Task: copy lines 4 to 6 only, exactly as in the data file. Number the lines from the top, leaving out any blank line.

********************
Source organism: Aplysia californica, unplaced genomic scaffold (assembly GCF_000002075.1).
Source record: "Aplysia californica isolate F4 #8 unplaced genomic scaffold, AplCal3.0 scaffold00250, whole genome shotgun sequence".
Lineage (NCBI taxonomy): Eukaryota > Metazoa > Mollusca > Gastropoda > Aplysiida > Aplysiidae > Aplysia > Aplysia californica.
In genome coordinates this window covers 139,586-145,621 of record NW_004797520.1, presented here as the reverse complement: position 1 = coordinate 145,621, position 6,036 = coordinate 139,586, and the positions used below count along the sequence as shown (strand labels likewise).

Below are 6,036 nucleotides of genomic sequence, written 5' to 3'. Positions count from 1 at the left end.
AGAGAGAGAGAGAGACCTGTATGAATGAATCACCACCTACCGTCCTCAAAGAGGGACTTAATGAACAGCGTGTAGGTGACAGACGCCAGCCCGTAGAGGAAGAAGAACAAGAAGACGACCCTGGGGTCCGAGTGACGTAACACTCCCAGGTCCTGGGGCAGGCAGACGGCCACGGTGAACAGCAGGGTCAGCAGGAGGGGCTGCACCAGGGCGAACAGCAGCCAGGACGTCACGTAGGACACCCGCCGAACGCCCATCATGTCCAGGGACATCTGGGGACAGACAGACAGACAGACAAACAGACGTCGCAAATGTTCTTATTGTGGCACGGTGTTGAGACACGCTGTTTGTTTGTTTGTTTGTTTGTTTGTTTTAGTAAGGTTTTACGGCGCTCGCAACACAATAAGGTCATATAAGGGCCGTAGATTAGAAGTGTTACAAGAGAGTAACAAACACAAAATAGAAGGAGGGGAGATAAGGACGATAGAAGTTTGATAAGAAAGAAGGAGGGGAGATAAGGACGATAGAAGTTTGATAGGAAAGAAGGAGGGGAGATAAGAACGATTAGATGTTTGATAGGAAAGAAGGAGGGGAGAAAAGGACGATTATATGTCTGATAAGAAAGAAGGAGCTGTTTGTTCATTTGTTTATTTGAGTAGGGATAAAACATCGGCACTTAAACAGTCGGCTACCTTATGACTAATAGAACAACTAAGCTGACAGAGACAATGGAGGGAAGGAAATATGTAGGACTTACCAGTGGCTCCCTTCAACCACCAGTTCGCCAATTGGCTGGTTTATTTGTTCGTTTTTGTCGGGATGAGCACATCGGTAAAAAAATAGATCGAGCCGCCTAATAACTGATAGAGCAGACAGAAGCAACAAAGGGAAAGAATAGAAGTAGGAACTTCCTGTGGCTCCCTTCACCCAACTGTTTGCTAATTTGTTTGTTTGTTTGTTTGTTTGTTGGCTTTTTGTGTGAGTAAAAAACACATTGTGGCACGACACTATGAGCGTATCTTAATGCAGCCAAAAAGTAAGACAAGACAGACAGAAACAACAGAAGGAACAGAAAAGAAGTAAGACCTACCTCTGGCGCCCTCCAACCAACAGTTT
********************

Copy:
In genome coordinates this window covers 139,586-145,621 of record NW_004797520.1, presented here as the reverse complement: position 1 = coordinate 145,621, position 6,036 = coordinate 139,586, and the positions used below count along the sequence as shown (strand labels likewise).

Below are 6,036 nucleotides of genomic sequence, written 5' to 3'. Positions count from 1 at the left end.
AGAGAGAGAGAGAGACCTGTATGAATGAATCACCACCTACCGTCCTCAAAGAGGGACTTAATGAACAGCGTGTAGGTGACAGACGCCAGCCCGTAGAGGAAGAAGAACAAGAAGACGACCCTGGGGTCCGAGTGACGTAACACTCCCAGGTCCTGGGGCAGGCAGACGGCCACGGTGAACAGCAGGGTCAGCAGGAGGGGCTGCACCAGGGCGAACAGCAGCCAGGACGTCACGTAGGACACCCGCCGAACGCCCATCATGTCCAGGGACATCTGGGGACAGACAGACAGACAGACAAACAGACGTCGCAAATGTTCTTATTGTGGCACGGTGTTGAGACACGCTGTTTGTTTGTTTGTTTGTTTGTTTGTTTTAGTAAGGTTTTACGGCGCTCGCAACACAATAAGGTCATATAAGGGCCGTAGATTAGAAGTGTTACAAGAGAGTAACAAACACAAAATAGAAGGAGGGGAGATAAGGACGATAGAAGTTTGATAAGAAAGAAGGAGGGGAGATAAGGACGATAGAAGTTTGATAGGAAAGAAGGAGGGGAGATAAGAACGATTAGATGTTTGATAGGAAAGAAGGAGGGGAGAAAAGGACGATTATATGTCTGATAAGAAAGAAGGAGCTGTTTGTTCATTTGTTTATTTGAGTAGGGATAAAACATCGGCACTTAAACAGTCGGCTACCTTATGACTAATAGAACAACTAAGCTGACAGAGACAATGGAGGGAAGGAAATATGTAGGACTTACCAGTGGCTCCCTTCAACCACCAGTTCGCCAATTGGCTGGTTTATTTGTTCGTTTTTGTCGGGATGAGCACATCGGTAAAAAAATAGATCGAGCCGCCTAATAACTGATAGAGCAGACAGAAGCAACAAAGGGAAAGAATAGAAGTAGGAACTTCCTGTGGCTCCCTTCACCCAACTGTTTGCTAATTTGTTTGTTTGTTTGTTTGTTTGTTGGCTTTTTGTGTGAGTAAAAAACACATTGTGGCACGACACTATGAGCGTATCTTAATGCAGCCAAAAAGTAAGACAAGACAGACAGAAACAACAGAAGGAACAGAAAAGAAGTAAGACCTACCTCTGGCGCCCTCCAACCAACAGTTT